Securing a Small Business Loan can be a daunting task, with plenty of hoops in which to jump through before landing the right deal. Equity and income are important factors when finding good lenders at reasonable interest rates; knowing a few indispensable tips first can also be the difference between a successful business loan, and a financial failure.
Here are three essential tips on successfully securing a Small Business Loan:
1. Get your finances in order:
One of the number one things that need to be done when trying to procure a small business loan is to get all of your business and private finances in order first before applying. The main objective is, of course, for your loan to be accepted as quickly as possible. Having the proper statistics in which to back up your business claims to potential lenders, will be the first step in helping to expedite the lending process for your small business.
Keep essential proof & paperwork on hand.
Have your personal and legal information ready to be utilized. Do not be daunted by having to provide stacks of invasive personal and business information, this is a normal part of the loan process that commonly includes credit, background, and even criminal checks. Your educational background may be scrutinized as well as banks determine and assess your abilities and qualifications to run a business.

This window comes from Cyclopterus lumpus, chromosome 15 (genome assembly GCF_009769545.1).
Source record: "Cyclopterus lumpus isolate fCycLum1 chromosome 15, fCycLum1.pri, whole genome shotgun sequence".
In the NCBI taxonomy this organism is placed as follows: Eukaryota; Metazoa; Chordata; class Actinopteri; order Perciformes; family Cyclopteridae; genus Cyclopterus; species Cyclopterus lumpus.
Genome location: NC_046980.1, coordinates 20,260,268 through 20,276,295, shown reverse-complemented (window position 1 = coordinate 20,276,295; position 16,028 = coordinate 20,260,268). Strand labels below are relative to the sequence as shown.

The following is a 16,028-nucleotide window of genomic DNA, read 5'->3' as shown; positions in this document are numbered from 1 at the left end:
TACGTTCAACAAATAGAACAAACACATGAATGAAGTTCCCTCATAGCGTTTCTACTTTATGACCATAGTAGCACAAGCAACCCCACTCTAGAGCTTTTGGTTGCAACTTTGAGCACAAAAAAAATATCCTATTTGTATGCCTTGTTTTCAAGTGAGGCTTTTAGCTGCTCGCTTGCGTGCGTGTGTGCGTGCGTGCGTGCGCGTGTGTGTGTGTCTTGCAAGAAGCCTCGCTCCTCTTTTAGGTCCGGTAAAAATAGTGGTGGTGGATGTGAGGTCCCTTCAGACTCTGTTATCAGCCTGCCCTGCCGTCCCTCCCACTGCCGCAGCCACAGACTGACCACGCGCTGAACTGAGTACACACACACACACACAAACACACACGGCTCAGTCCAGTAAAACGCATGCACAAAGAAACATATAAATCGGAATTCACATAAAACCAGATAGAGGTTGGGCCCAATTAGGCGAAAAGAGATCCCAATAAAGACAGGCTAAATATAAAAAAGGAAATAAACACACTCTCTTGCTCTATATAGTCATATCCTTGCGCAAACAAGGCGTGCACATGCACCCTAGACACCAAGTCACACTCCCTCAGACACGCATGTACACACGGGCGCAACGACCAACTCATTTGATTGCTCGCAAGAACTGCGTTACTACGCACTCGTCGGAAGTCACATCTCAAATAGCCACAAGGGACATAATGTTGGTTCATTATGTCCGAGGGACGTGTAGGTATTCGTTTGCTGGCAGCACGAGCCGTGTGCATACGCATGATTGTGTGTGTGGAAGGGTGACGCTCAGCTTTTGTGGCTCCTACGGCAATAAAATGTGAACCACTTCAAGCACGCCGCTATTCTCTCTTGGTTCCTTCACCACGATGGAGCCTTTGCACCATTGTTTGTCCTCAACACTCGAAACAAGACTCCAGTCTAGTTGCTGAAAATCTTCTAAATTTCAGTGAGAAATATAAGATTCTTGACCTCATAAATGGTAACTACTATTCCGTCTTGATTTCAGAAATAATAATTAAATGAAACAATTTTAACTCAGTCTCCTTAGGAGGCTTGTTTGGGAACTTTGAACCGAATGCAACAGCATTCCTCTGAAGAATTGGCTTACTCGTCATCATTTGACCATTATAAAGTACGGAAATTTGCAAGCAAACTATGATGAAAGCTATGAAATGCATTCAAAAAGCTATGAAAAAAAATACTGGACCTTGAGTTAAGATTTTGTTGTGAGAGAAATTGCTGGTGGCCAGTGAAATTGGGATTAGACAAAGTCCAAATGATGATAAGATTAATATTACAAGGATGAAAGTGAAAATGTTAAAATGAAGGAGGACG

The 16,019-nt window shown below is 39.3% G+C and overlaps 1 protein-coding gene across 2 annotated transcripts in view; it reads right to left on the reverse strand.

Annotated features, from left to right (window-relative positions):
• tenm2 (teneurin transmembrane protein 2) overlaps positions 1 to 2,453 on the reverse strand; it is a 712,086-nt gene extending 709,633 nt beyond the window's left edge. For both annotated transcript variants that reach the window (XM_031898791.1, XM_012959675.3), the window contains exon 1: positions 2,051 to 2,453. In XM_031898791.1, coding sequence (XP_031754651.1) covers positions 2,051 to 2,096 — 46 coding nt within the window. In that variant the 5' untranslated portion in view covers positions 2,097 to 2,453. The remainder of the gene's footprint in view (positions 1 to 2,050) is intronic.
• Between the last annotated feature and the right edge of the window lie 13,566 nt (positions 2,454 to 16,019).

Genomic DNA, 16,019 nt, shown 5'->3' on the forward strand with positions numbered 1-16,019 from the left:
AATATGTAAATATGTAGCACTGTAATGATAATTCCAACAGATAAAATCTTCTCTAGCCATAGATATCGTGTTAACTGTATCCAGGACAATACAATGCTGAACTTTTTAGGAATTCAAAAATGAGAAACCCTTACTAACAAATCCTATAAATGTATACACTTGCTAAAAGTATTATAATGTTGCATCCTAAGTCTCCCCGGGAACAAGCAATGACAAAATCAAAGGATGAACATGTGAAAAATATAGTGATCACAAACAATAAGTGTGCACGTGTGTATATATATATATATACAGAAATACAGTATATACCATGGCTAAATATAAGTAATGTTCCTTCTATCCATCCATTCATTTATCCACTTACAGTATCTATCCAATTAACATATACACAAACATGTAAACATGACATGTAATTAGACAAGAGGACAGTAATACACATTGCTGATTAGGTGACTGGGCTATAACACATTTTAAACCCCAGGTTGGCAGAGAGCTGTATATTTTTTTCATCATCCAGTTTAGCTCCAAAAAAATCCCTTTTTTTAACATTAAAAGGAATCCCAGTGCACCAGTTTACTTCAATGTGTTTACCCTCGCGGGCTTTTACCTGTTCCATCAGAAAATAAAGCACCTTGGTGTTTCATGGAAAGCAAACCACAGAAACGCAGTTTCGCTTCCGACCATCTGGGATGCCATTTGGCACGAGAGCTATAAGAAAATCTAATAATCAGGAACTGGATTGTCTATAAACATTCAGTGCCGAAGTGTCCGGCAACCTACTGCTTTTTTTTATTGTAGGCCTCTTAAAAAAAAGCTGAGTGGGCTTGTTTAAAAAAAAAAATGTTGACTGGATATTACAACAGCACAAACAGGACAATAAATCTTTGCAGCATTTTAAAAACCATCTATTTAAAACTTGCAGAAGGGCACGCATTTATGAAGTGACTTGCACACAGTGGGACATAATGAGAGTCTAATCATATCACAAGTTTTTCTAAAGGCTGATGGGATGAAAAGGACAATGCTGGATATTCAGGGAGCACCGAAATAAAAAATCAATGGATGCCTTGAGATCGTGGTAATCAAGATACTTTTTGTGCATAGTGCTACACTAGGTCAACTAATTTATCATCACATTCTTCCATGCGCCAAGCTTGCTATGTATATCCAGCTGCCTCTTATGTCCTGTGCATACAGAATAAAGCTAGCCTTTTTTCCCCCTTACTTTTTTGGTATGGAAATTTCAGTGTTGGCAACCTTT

Past tax returns, legal arrangements, and business licenses are all routinely gone over meticulously by the lending establishment. Being prepared for all of the paperwork and financial scrutiny that comes along with the territory will help relieve the stress of going through the small business loan process. Researching the data, forms, legal representation required, and lending options available are all essential tools that are needed in order to find not only the best deal, but also the best financial fit for your business needs.
Have a professional business plan.
Preparing a solid business plan that is thorough, but still simple enough to easily convey to a potential lender is imperative. Building up the proper data specifics and presenting them to lenders in a way that will easily stand up to reasonable fact checking, helps the loan sell itself for the borrower. Having a comprehensive, complete, and concise business plan is what ensures the lender that your loan is a low risk one.
In-depth business plans should include these facts: Exactly how much of a loan your business is going to need in order to ensure success – Where and how each and every dollar of your loan is to be allotted – A thorough and reasonable repayment plan is also needed in your proposal. – Also include relevant projections, emergency fund placements, and cost saving measures for expected downtrends in the market.
2. Use credit & collateral wisely:
Cash is King, but good credit also gets treated like royalty.
Make sure of where your credit score stands before applying. Getting a recent report done saves you embarrassment later when unforeseen circumstances might cause inconvenient drops in your credit rating. A businesses’ credit report is one of the main mitigating factors in getting a small business loan approved.